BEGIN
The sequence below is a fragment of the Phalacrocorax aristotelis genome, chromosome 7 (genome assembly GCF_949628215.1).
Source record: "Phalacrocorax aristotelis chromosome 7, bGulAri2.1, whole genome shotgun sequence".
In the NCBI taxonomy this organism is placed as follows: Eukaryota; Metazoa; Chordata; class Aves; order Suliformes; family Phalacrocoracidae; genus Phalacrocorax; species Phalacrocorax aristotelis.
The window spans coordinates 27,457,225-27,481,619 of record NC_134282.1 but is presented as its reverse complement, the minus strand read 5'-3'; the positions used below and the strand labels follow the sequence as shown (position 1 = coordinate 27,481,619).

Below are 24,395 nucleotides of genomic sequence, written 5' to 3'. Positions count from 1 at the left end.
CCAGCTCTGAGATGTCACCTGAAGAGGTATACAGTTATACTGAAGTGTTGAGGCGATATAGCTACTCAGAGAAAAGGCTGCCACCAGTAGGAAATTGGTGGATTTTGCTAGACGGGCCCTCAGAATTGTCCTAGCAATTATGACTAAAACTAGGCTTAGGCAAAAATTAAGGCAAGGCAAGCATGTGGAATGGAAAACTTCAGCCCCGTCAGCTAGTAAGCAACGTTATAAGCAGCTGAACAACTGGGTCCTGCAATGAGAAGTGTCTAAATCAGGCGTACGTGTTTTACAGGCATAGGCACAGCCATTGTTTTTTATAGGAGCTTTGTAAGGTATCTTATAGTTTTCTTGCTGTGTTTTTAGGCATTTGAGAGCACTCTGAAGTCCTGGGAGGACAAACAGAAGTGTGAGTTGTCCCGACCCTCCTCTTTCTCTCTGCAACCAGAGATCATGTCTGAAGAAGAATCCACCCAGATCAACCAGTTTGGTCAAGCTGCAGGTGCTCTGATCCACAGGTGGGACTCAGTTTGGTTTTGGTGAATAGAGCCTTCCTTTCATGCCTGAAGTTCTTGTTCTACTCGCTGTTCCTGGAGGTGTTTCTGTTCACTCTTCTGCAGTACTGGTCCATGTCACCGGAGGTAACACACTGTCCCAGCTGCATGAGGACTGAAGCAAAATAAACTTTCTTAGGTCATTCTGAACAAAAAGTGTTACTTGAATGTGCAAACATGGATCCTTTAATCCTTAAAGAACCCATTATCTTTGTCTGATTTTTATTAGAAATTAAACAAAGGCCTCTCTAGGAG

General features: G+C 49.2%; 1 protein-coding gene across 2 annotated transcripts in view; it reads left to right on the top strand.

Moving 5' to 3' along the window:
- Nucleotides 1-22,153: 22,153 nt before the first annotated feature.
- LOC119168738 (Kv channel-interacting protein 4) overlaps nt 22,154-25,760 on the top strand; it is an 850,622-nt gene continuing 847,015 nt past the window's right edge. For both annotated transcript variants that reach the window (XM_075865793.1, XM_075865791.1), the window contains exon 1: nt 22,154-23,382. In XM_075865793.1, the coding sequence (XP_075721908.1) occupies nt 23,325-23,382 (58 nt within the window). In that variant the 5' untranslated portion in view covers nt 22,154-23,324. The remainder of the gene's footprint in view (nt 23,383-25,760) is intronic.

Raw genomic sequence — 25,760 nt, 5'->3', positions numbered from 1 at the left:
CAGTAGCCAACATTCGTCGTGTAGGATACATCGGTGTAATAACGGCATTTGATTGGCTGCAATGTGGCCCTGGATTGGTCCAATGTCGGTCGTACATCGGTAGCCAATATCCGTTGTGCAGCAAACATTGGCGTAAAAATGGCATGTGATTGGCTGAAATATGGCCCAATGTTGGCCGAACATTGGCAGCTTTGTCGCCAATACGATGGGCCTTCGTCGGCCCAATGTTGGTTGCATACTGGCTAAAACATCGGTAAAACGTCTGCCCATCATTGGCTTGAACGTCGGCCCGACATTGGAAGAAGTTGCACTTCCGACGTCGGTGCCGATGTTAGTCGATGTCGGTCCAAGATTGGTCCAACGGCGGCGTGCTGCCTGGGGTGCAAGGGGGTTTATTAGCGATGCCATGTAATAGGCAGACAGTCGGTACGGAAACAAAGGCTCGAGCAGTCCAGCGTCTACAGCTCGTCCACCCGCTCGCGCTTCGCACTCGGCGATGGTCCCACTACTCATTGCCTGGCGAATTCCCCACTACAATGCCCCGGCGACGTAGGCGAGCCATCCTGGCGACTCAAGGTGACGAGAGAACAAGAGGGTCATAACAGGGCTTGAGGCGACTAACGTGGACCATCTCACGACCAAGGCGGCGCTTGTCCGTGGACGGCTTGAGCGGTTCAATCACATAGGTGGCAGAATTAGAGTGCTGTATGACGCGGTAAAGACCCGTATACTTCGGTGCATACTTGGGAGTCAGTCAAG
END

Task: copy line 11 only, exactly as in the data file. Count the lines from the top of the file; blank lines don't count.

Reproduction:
Raw genomic sequence — 25,760 nt, 5'->3', positions numbered from 1 at the left: